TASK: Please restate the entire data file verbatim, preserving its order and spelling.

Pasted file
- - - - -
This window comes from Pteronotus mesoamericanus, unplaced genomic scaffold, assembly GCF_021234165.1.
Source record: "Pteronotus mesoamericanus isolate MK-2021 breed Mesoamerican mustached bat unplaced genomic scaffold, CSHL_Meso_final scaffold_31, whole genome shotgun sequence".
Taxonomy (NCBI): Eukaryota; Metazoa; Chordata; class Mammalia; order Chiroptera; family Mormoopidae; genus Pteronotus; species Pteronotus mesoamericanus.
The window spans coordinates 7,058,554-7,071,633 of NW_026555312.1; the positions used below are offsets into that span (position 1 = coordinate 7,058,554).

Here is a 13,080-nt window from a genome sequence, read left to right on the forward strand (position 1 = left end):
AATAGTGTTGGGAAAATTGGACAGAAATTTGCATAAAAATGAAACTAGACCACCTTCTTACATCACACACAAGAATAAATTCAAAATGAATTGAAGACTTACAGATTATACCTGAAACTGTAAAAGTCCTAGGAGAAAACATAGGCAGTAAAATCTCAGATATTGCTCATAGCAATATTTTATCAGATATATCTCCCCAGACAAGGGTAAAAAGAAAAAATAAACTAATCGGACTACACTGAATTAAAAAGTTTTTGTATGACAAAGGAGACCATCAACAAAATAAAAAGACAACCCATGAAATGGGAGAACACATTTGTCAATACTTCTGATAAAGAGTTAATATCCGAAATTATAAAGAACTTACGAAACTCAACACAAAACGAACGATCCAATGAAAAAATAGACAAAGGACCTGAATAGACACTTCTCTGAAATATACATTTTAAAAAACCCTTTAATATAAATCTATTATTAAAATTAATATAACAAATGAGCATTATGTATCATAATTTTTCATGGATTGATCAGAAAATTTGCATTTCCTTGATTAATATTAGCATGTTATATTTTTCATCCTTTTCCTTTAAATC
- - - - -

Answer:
This window comes from Pteronotus mesoamericanus, unplaced genomic scaffold, assembly GCF_021234165.1.
Source record: "Pteronotus mesoamericanus isolate MK-2021 breed Mesoamerican mustached bat unplaced genomic scaffold, CSHL_Meso_final scaffold_31, whole genome shotgun sequence".
Taxonomy (NCBI): Eukaryota; Metazoa; Chordata; class Mammalia; order Chiroptera; family Mormoopidae; genus Pteronotus; species Pteronotus mesoamericanus.
The window spans coordinates 7,058,554-7,071,633 of NW_026555312.1; the positions used below are offsets into that span (position 1 = coordinate 7,058,554).

Here is a 13,080-nt window from a genome sequence, read left to right on the forward strand (position 1 = left end):
AATAGTGTTGGGAAAATTGGACAGAAATTTGCATAAAAATGAAACTAGACCACCTTCTTACATCACACACAAGAATAAATTCAAAATGAATTGAAGACTTACAGATTATACCTGAAACTGTAAAAGTCCTAGGAGAAAACATAGGCAGTAAAATCTCAGATATTGCTCATAGCAATATTTTATCAGATATATCTCCCCAGACAAGGGTAAAAAGAAAAAATAAACTAATCGGACTACACTGAATTAAAAAGTTTTTGTATGACAAAGGAGACCATCAACAAAATAAAAAGACAACCCATGAAATGGGAGAACACATTTGTCAATACTTCTGATAAAGAGTTAATATCCGAAATTATAAAGAACTTACGAAACTCAACACAAAACGAACGATCCAATGAAAAAATAGACAAAGGACCTGAATAGACACTTCTCTGAAATATACATTTTAAAAAACCCTTTAATATAAATCTATTATTAAAATTAATATAACAAATGAGCATTATGTATCATAATTTTTCATGGATTGATCAGAAAATTTGCATTTCCTTGATTAATATTAGCATGTTATATTTTTCATCCTTTTCCTTTAAATC